A Somerset County Councillor is on a clean air mission.
“I’m keen to learn the lessons of the pandemic” says Councillor Oliver Patrick, “and one of those lessons is that airborne diseases like Covid spread easily between people indoors where ventilation is poor.”
“The combination of high inflation, soaring energy costs, Brexit, and Covid has been brutal on businesses and they really need our custom” says Oliver.
“During the deadliest part of the Covid pandemic, a whopping 3.7 million people were classed as Clinically Extremely Vulnerable (CEV) and asked to take extra precautions such as living in isolation from society,” says Oliver.
“Tragically many CEV people are still staying away from shops, cafes, restaurants and other busy indoor spaces over concerns for their health. For them the pandemic isn’t over by a long stretch and Covid remains a very real and present danger. These are people with severely compromised immune systems, or people who couldn’t have the vaccines for medical reasons.”
“My hope is that deployment of CO₂ (carbon dioxide) monitors will reassure CEV people as well as helping bring much-needed custom to businesses at this difficult time. Think of it like the air hygiene equivalent of the food hygiene rating posters we are accustomed to seeing in shop windows. My dream is that people will be able to see a CO₂ reading in a cafe or hair salon and make an informed decision about how safe that venue might be.”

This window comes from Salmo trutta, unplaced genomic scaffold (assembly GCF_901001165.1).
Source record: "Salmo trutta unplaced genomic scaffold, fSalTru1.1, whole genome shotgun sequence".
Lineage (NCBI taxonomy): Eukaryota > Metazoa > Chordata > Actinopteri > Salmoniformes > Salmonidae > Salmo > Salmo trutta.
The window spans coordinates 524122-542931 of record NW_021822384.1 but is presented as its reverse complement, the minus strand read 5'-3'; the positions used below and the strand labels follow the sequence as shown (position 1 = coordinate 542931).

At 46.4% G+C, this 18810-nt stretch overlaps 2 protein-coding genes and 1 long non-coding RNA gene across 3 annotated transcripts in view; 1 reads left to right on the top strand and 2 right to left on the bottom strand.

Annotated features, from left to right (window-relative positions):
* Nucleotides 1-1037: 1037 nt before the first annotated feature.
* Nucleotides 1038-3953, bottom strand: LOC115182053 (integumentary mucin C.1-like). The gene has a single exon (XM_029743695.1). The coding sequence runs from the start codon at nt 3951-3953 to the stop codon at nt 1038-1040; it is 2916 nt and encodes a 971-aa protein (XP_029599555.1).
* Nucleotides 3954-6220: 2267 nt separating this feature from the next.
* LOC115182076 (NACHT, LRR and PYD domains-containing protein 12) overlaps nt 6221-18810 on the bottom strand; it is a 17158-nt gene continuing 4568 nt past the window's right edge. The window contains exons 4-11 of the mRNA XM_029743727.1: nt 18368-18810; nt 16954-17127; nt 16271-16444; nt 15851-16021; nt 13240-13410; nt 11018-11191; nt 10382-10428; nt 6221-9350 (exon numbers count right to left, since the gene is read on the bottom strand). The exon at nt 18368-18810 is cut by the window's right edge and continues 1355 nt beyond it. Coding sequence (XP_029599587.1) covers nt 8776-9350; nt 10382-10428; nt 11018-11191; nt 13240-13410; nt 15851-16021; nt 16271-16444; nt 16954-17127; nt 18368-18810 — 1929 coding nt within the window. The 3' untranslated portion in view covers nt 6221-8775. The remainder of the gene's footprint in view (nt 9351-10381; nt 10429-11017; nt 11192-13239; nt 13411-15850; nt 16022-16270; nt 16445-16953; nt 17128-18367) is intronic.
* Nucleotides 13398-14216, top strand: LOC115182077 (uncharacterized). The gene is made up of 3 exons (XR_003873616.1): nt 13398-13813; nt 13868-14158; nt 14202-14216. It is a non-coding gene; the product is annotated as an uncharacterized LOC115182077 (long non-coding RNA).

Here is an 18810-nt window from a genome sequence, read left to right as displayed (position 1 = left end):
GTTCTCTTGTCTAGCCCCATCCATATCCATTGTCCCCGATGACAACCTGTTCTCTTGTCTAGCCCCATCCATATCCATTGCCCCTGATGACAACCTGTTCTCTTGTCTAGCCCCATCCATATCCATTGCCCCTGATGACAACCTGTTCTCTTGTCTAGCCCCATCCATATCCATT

To this end, Mr Patrick is offering free air monitors to Somerset businesses so they can measure CO2 levels and take steps to increase the amount of fresh air when the reading is too high.
“The concept is very simple” says Oliver, “you plug it in and keep an eye on the CO₂ numbers. If the CO₂ reading goes above 1,000ppm (parts per million), you open a window to bring the level down.”
“Put simply, if CO₂ levels are high it means you’re rebreathing other people’s exhaled air, and that means sharing airborne infections like Covid and flu. You can usually sense when CO₂ is high in a room because it feels stuffy and you’ll get a headache or feel drowsy,” says Oliver, “all an air monitor does is help us ‘see’ the CO₂ in the room and prompt us to take steps to bring it down.”